When Gregory was diagnosed in January, 1994, we did our research and found that the National Institutes of Health (NIH) in Bethesda, Maryland, were conducting studies using an enzyme replacement therapy, which is created by removing the needed enzyme from human placenta. Gregory received weekly I.V. infusions of this drug from 1994 through 1996. This was a new drug, and it was not clear if it would be successful on the more severe forms of Gaucher disease, that affect young children.
Gregory’s disease required us to make difficult decisions. Decisions that had to be made based on limited information, with results that were not guaranteed. In December, 1996, just prior to Gregory’s 4th birthday, it became clear that more aggressive action was needed. It was decided, despite the risks, that a bone marrow transplant was necessary. A successful bone marrow transplant offered the greatest hope for an optimal clinical outcome. However, so little is known about Children’s Gaucher disease, that even a successful bone marrow transplant offered no guarantees.
Gregory’s sister, 5-year-old Ashley Rose, also had decisions to make. Though we did not ultimately use Ashley as a donor, it was necessary to test Ashley as a potential donor of bone marrow. We explained this to her, and we allowed her a few days to make her decision. On the morning before Christmas, 1996, she told us, in a shuttering, frightened voice, that she was willing to give her bone marrow to her brother. Her first question was, “when are they going to take the tubes out of Gregory’s chest, and put them in mine.” She had misunderstood, but her love and courage were painfully clear.
Little Gregory succumbed to complications of a Bone Marrow Transplant, and passed away on his sister Ashley’s 6th birthday, April 13, 1997. This day will always be Ashley’s birthday. This day will always be little Gregory’s “Heaven Birthday”.
The Pain of Losing a Child
It is impossible to describe to you the pain of losing a child. If you have children, I am sure you can imagine, how painful it is. Perhaps you have lost a child, and you know the pain. There are times that you cry so hard, you feel you may lose your mind. These four years were a journey of immense pain, and of unexpected pleasures. Four years that we would wish on no one. Four years that we would not give up for anything in the world.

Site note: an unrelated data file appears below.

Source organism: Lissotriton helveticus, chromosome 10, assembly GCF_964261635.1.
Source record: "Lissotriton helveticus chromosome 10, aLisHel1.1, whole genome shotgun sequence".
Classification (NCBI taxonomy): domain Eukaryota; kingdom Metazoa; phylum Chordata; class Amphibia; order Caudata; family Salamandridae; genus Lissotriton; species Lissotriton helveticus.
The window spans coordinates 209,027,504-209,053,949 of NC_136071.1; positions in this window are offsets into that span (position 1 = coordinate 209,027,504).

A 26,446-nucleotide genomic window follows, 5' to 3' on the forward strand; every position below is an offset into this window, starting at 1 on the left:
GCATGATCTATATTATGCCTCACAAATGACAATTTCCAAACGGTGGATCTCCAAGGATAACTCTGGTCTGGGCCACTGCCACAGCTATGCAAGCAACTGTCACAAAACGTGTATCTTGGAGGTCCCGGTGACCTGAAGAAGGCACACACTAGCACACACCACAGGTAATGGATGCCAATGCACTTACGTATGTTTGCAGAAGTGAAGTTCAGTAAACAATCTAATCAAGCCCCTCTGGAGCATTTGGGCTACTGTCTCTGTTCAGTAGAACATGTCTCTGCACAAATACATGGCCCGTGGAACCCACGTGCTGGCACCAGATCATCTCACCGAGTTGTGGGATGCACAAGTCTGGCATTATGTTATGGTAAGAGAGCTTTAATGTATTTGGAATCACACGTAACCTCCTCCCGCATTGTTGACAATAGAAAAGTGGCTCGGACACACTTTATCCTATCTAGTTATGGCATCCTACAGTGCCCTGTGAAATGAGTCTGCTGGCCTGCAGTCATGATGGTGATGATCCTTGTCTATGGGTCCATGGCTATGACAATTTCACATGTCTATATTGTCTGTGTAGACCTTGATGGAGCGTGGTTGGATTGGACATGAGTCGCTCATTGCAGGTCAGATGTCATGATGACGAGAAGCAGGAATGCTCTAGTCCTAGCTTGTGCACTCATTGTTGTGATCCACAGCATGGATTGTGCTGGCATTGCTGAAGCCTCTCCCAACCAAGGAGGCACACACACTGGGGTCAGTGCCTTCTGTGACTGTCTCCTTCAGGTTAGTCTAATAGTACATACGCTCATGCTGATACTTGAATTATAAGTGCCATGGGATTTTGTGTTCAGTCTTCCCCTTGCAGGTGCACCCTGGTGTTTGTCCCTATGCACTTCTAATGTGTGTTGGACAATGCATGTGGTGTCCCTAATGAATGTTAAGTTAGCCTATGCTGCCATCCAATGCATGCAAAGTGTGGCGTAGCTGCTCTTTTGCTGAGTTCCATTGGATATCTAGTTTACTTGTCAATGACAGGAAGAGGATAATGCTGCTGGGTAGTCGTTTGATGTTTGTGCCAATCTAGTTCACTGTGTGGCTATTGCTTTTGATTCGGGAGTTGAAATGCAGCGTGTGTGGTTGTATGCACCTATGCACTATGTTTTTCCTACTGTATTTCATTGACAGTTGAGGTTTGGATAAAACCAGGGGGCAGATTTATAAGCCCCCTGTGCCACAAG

Those first few months in 1994, after Gregory’s diagnosis, were difficult. I remember countless nights, lying in bed, holding my son, crying, and wondering why. One night I had an embarrassing thought. I said to myself, “if God is going to take my little Gregory, it would be easier if he took him now, instead of when he is 4 years old, when we are so much more attached to him”. I was embarrassed even having that fleeting thought. I now thank God for giving us four beautiful years, to become so close to our son. To appreciate who he was, and all that he had to offer. Four years that taught us so much.
Gregory Gave Us Our Strength
It is important to understand how much he had to endure. The multiple operations. A GT tube in his stomach. A central line in his chest. Weekly I.V. infusions of medicine. Innumerable tests at Kaiser Hospital, at the National Institutes of Health, and at the University of Minnesota. Four years that you would think, would make him a sad little boy. This was not the case.